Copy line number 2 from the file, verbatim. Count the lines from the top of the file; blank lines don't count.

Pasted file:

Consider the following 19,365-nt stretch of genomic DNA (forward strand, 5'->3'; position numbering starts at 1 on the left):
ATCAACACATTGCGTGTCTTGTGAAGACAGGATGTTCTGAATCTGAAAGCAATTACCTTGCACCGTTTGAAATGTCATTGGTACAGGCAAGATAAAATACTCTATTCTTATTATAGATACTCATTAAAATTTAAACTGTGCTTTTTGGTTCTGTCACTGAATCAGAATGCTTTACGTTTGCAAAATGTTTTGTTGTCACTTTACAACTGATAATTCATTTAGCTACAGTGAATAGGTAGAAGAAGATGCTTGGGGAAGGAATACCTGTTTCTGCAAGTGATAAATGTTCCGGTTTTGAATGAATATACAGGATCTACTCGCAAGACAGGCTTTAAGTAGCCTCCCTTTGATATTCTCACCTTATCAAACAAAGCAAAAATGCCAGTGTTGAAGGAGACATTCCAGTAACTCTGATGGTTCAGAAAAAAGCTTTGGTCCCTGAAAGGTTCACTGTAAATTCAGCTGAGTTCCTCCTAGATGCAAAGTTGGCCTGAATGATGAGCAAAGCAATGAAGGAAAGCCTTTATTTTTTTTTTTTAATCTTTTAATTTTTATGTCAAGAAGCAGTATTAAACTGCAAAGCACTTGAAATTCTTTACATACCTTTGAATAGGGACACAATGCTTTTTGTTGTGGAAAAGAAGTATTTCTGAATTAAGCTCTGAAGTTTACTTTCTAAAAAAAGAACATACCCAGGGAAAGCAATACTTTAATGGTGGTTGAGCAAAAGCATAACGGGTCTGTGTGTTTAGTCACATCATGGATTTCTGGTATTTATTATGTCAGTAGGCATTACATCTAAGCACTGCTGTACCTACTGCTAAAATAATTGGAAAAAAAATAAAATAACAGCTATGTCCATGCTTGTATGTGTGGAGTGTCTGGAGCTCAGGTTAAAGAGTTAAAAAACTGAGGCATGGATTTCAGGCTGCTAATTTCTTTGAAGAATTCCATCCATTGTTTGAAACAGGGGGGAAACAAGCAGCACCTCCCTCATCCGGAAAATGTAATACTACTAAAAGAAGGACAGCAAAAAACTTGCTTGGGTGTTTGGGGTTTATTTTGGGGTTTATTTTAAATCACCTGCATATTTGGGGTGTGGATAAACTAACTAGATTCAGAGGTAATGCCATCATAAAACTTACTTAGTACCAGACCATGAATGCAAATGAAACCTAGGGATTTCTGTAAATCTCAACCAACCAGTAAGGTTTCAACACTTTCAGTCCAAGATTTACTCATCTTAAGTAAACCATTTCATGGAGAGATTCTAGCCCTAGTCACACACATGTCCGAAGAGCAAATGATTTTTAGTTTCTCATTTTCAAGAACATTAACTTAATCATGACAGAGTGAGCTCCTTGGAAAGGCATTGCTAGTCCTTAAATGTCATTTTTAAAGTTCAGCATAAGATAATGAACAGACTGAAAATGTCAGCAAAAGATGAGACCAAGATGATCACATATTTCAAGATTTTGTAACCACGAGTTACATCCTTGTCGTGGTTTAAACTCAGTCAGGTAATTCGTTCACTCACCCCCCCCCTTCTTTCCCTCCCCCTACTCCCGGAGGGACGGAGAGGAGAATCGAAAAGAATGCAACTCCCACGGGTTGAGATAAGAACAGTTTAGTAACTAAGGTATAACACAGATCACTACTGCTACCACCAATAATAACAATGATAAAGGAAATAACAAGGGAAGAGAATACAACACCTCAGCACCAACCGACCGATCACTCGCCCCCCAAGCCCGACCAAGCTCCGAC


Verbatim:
ATCAACACATTGCGTGTCTTGTGAAGACAGGATGTTCTGAATCTGAAAGCAATTACCTTGCACCGTTTGAAATGTCATTGGTACAGGCAAGATAAAATACTCTATTCTTATTATAGATACTCATTAAAATTTAAACTGTGCTTTTTGGTTCTGTCACTGAATCAGAATGCTTTACGTTTGCAAAATGTTTTGTTGTCACTTTACAACTGATAATTCATTTAGCTACAGTGAATAGGTAGAAGAAGATGCTTGGGGAAGGAATACCTGTTTCTGCAAGTGATAAATGTTCCGGTTTTGAATGAATATACAGGATCTACTCGCAAGACAGGCTTTAAGTAGCCTCCCTTTGATATTCTCACCTTATCAAACAAAGCAAAAATGCCAGTGTTGAAGGAGACATTCCAGTAACTCTGATGGTTCAGAAAAAAGCTTTGGTCCCTGAAAGGTTCACTGTAAATTCAGCTGAGTTCCTCCTAGATGCAAAGTTGGCCTGAATGATGAGCAAAGCAATGAAGGAAAGCCTTTATTTTTTTTTTTTAATCTTTTAATTTTTATGTCAAGAAGCAGTATTAAACTGCAAAGCACTTGAAATTCTTTACATACCTTTGAATAGGGACACAATGCTTTTTGTTGTGGAAAAGAAGTATTTCTGAATTAAGCTCTGAAGTTTACTTTCTAAAAAAAGAACATACCCAGGGAAAGCAATACTTTAATGGTGGTTGAGCAAAAGCATAACGGGTCTGTGTGTTTAGTCACATCATGGATTTCTGGTATTTATTATGTCAGTAGGCATTACATCTAAGCACTGCTGTACCTACTGCTAAAATAATTGGAAAAAAAATAAAATAACAGCTATGTCCATGCTTGTATGTGTGGAGTGTCTGGAGCTCAGGTTAAAGAGTTAAAAAACTGAGGCATGGATTTCAGGCTGCTAATTTCTTTGAAGAATTCCATCCATTGTTTGAAACAGGGGGGAAACAAGCAGCACCTCCCTCATCCGGAAAATGTAATACTACTAAAAGAAGGACAGCAAAAAACTTGCTTGGGTGTTTGGGGTTTATTTTGGGGTTTATTTTAAATCACCTGCATATTTGGGGTGTGGATAAACTAACTAGATTCAGAGGTAATGCCATCATAAAACTTACTTAGTACCAGACCATGAATGCAAATGAAACCTAGGGATTTCTGTAAATCTCAACCAACCAGTAAGGTTTCAACACTTTCAGTCCAAGATTTACTCATCTTAAGTAAACCATTTCATGGAGAGATTCTAGCCCTAGTCACACACATGTCCGAAGAGCAAATGATTTTTAGTTTCTCATTTTCAAGAACATTAACTTAATCATGACAGAGTGAGCTCCTTGGAAAGGCATTGCTAGTCCTTAAATGTCATTTTTAAAGTTCAGCATAAGATAATGAACAGACTGAAAATGTCAGCAAAAGATGAGACCAAGATGATCACATATTTCAAGATTTTGTAACCACGAGTTACATCCTTGTCGTGGTTTAAACTCAGTCAGGTAATTCGTTCACTCACCCCCCCCCTTCTTTCCCTCCCCCTACTCCCGGAGGGACGGAGAGGAGAATCGAAAAGAATGCAACTCCCACGGGTTGAGATAAGAACAGTTTAGTAACTAAGGTATAACACAGATCACTACTGCTACCACCAATAATAACAATGATAAAGGAAATAACAAGGGAAGAGAATACAACACCTCAGCACCAACCGACCGATCACTCGCCCCCCAAGCCCGACCAAGCTCCGAC